https://soundcloud.com/thepurplestatereport/28-sister-helen-prejean The Purple State Report is back and we begin the new year with a series of podcast episodes analyzing Colorado’s death penalty. In this episode, our guest is Sister Helen Prejean, a prominent anti-death penalty activist and author of Dead Man Walking. Public Policy Director, Denise Maes and Public Policy Associate, Helen Griffiths interview. Join ACLU of Colorado on January 14, 2020, for End the Death Penalty Lobby Day. More.... | Read More
ACLU of Colorado’s New Year’s Resolutions
2020 is here, and this will be a very important year for the ACLU, Colorado and our nation. Here are seven ACLU of Colorado resolutions for the New Year to help guide our work and yours: Bring Our Neighbors Home. The majority of people in Colorado jails are not there because they have been convicted of a crime. The majority are legally innocent and only incarcerated because they can’t afford to pay a monetary bond. As the Colorado legislative session begins this week, the ACLU of Colorado.... | Read More
Remembering Longtime ACLU Leader Gwen Thomas
It is with deep sadness that we received the news that Gwen Thomas passed away on December 26, 2019 at the age of 94. Gwen was a longtime leader at the ACLU of Colorado and at the national ACLU. She served on the Board of Directors of the ACLU of Colorado for almost three decades, ending her last term in 2008. She also served on the Board of the national ACLU for 25 years, where she served on multiple committees and as Vice Chair for several years. She was a professor of English at what was then.... | Read More
ACLU Sues Frontier Airlines for Discrimination Against Pregnant and Breastfeeding Employees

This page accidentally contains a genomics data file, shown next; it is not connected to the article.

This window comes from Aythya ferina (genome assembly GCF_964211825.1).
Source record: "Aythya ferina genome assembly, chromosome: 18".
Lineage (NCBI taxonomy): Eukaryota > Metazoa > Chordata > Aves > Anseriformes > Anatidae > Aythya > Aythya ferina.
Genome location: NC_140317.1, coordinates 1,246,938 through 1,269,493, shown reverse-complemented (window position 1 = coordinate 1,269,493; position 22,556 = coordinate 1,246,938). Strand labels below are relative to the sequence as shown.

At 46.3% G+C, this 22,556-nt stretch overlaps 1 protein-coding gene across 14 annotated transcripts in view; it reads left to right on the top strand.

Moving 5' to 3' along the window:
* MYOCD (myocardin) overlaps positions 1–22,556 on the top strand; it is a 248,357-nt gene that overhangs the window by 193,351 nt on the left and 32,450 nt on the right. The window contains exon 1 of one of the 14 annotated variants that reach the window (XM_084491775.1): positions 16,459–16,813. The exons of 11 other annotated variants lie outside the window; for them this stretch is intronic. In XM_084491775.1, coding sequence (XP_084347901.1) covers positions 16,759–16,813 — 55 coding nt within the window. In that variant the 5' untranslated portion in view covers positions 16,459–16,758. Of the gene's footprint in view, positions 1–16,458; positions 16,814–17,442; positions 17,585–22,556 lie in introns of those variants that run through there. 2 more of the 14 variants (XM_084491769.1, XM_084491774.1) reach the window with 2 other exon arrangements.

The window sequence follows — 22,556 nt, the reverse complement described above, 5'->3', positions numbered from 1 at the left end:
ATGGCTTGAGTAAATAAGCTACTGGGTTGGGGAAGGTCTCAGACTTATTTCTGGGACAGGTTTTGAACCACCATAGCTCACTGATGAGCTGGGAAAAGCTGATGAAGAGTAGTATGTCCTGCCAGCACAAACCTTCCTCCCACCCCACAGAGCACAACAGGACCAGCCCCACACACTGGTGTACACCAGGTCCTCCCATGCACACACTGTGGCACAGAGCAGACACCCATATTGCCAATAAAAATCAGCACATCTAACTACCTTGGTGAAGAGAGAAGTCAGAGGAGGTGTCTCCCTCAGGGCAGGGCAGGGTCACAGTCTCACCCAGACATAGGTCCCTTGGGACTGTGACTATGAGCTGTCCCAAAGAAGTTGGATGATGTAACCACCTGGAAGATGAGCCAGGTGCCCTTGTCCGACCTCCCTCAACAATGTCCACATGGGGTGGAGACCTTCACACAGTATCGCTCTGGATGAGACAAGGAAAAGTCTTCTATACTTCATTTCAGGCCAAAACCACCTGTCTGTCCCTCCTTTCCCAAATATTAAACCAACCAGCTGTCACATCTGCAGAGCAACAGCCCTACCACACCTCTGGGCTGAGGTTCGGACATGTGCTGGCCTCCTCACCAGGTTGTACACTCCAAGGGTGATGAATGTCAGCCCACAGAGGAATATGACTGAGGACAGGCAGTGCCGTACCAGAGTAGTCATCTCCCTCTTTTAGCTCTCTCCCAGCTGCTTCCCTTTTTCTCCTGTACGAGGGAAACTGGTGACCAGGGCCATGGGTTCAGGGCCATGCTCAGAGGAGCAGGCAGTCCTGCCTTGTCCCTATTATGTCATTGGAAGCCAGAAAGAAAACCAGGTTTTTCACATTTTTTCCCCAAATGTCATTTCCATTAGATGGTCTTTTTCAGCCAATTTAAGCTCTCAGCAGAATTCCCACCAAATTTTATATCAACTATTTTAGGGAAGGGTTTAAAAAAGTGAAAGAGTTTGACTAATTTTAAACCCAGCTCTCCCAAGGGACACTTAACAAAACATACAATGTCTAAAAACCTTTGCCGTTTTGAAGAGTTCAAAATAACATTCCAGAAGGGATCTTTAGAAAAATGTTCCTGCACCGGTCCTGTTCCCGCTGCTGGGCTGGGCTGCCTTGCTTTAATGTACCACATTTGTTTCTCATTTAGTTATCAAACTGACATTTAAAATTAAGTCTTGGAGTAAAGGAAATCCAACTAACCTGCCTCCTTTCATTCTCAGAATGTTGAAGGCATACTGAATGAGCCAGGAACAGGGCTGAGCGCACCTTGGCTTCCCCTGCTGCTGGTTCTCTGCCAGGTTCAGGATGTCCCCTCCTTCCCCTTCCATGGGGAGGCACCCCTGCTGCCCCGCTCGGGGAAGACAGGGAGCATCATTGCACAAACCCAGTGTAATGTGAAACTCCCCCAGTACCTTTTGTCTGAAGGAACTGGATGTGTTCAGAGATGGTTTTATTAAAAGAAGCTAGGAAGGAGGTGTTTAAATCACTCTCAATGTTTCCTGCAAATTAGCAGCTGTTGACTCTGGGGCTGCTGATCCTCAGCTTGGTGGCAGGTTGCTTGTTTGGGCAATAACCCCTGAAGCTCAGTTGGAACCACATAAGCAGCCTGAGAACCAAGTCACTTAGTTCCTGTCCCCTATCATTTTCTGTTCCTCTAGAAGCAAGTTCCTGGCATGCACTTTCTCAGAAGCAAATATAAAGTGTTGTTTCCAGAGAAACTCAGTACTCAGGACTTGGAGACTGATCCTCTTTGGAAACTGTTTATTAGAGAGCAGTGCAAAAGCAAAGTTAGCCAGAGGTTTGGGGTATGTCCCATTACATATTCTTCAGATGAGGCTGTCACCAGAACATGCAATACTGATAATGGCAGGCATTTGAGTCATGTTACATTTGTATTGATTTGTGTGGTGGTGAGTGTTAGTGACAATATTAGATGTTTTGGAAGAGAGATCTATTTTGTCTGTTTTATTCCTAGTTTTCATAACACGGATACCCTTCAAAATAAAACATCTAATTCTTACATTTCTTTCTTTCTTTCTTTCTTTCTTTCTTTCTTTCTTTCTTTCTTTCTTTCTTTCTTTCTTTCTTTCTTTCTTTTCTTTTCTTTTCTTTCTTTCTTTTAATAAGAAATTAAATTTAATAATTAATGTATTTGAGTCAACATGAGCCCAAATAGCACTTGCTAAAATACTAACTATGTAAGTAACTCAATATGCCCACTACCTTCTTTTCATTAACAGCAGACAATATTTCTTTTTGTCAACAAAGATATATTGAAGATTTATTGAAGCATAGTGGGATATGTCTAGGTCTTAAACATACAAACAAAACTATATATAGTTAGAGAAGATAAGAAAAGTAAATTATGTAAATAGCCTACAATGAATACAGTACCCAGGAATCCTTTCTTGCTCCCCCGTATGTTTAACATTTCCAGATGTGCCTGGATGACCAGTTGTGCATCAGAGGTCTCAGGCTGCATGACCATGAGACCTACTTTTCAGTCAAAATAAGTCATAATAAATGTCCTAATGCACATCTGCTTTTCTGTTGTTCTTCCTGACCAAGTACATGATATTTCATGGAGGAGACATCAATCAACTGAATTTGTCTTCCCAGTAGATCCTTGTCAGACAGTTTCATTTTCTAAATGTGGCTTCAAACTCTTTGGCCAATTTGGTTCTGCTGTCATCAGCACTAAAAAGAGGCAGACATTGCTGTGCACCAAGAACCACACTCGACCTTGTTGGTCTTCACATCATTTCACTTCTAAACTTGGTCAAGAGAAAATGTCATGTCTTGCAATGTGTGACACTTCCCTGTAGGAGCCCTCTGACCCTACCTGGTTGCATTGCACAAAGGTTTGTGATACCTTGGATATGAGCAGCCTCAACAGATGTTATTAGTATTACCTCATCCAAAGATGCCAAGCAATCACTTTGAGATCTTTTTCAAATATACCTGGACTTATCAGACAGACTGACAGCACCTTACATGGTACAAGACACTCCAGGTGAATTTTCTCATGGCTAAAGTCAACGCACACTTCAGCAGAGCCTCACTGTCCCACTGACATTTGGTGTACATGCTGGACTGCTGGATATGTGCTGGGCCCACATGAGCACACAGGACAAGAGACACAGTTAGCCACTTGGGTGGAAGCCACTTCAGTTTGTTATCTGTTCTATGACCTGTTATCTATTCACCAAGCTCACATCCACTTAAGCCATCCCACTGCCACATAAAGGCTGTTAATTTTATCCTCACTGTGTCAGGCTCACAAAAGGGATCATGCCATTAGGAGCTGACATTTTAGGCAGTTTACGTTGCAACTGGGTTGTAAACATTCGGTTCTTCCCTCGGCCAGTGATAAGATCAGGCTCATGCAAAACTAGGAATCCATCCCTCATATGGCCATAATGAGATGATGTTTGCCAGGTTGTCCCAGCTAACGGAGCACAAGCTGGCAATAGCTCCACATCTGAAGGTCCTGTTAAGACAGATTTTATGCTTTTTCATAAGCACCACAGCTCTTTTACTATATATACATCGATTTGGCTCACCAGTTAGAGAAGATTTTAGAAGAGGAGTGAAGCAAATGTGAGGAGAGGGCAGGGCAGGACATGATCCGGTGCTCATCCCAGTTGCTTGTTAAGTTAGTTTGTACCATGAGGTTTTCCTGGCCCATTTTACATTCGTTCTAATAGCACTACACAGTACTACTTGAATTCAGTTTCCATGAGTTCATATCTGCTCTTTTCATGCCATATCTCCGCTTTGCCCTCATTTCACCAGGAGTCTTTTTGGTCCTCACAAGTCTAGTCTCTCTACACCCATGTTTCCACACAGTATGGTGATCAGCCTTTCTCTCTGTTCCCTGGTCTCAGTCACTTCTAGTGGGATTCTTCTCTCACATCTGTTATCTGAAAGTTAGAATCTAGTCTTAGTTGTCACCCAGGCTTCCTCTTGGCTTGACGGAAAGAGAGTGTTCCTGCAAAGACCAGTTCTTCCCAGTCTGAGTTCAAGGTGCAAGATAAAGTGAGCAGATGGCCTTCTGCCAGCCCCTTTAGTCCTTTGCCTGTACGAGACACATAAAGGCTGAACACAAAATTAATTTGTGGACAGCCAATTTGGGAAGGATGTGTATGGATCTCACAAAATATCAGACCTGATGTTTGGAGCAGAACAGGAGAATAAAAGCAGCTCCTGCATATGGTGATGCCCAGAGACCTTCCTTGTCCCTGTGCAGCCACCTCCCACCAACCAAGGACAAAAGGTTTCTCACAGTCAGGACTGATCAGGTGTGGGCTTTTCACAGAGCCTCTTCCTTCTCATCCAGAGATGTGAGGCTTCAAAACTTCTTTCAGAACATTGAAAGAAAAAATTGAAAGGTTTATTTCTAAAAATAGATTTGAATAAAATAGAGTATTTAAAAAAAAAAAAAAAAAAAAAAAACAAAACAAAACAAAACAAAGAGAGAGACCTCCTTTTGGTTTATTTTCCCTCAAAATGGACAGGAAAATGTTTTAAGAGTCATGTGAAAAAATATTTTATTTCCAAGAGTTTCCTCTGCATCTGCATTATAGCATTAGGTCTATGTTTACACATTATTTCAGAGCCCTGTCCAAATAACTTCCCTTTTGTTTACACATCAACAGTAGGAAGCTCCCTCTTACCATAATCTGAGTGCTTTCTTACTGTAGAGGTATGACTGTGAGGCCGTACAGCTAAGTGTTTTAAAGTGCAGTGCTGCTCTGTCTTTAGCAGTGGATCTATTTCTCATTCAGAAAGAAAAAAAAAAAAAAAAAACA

December 10, 2019 DENVER — The American Civil Liberties Union, the ACLU of Colorado, Holwell Shuster & Goldberg LLP, and Towards Justice filed two companion lawsuits against Frontier Airlines today for systematically denying its employees basic accommodations for pregnancy and breastfeeding. The lawsuits, filed today by four Frontier pilots and four flight attendants, challenge a host of policies that harm pregnant or breastfeeding employees. Frontier has penalized flight attendants for.... | Read More
ACLU of Colorado Sues GEO for the Wrongful Death of Kamyar Samimi
November 12, 2019 DENVER – The ACLU of Colorado filed a lawsuit today against the GEO Group, Inc., for the wrongful death of Kamyar Samimi. Mr. Samimi, a Legal Permanent Resident, died in December 2017, after two weeks in U.S. Immigration and Customs Enforcement (ICE) custody at the Aurora Contract Detention Facility (ACDF), a for-profit detention center operated by GEO. The ACLU of Colorado’s investigation, which included a lawsuit for records related to Mr. Samimi’s death, revealed a.... | Read More
ACLU Settles Case: Colorado Company Can No Longer Discriminate Against Transgender Individuals
DENVER – The American Civil Liberties Union and the American Civil Liberties Union of Colorado announced a settlement this morning on behalf of Dashir Moore, a transgender man who was denied healthcare coverage for treatment for gender dysphoria by his former employer. Mr. Moore filed a charge of discrimination against the company because its health care plan categorically excluded coverage for anything related to gender transition, leaving Mr. Moore on the hook for a $30,000 surgery. The company.... | Read More